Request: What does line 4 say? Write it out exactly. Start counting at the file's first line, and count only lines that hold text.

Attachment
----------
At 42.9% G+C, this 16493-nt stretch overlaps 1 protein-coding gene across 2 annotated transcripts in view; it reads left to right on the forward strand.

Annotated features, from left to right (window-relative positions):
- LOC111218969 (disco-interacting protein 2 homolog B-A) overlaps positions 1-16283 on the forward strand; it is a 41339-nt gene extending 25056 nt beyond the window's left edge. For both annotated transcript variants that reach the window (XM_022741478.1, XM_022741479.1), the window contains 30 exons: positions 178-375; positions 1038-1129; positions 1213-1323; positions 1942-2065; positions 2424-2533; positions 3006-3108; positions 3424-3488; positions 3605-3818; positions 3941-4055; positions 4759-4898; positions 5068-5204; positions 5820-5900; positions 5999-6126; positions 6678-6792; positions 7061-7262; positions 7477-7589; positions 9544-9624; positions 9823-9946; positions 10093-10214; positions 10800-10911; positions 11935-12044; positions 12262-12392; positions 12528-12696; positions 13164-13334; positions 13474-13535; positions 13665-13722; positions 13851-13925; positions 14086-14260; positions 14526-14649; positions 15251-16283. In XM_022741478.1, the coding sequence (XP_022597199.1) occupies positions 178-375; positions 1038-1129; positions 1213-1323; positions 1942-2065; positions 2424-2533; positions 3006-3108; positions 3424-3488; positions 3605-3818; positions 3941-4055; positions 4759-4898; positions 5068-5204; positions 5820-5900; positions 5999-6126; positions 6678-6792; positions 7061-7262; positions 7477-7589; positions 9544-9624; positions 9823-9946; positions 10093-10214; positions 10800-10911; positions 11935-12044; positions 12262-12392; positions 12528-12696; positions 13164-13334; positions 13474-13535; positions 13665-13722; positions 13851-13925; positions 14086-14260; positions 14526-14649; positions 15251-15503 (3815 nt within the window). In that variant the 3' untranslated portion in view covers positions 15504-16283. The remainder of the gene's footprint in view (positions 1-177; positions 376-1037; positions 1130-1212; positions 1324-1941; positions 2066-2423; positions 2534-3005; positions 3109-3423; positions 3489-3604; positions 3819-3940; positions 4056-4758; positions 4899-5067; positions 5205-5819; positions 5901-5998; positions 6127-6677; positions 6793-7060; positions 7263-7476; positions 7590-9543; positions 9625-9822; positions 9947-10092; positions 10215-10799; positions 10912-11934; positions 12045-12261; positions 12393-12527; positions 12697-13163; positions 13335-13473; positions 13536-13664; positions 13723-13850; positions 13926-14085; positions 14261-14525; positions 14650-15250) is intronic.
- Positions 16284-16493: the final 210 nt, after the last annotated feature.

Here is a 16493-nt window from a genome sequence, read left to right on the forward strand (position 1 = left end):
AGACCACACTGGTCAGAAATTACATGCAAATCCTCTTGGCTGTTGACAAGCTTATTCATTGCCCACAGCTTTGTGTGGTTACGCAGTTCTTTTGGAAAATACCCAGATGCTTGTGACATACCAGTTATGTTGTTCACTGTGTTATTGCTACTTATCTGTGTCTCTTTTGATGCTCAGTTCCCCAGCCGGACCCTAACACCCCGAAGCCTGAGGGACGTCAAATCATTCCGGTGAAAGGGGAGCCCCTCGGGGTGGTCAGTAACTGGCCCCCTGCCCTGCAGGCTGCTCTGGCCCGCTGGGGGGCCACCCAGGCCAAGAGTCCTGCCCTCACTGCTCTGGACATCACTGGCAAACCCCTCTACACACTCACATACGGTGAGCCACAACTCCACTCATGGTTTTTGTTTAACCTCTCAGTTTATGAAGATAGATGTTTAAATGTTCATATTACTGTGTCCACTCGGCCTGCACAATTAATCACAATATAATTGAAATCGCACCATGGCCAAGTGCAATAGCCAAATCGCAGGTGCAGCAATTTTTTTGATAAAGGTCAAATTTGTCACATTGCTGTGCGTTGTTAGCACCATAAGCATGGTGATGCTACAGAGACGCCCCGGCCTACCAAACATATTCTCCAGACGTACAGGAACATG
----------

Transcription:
- Positions 16284-16493: the final 210 nt, after the last annotated feature.